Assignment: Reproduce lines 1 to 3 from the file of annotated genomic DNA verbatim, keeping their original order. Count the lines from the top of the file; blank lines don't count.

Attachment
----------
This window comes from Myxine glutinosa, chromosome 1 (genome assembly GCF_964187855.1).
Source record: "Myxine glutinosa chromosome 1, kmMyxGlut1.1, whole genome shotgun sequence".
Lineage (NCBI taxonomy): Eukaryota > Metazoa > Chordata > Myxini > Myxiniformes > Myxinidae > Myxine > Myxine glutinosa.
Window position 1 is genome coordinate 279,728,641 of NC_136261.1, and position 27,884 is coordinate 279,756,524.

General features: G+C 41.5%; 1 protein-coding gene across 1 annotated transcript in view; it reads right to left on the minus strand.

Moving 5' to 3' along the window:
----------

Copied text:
This window comes from Myxine glutinosa, chromosome 1 (genome assembly GCF_964187855.1).
Source record: "Myxine glutinosa chromosome 1, kmMyxGlut1.1, whole genome shotgun sequence".
Lineage (NCBI taxonomy): Eukaryota > Metazoa > Chordata > Myxini > Myxiniformes > Myxinidae > Myxine > Myxine glutinosa.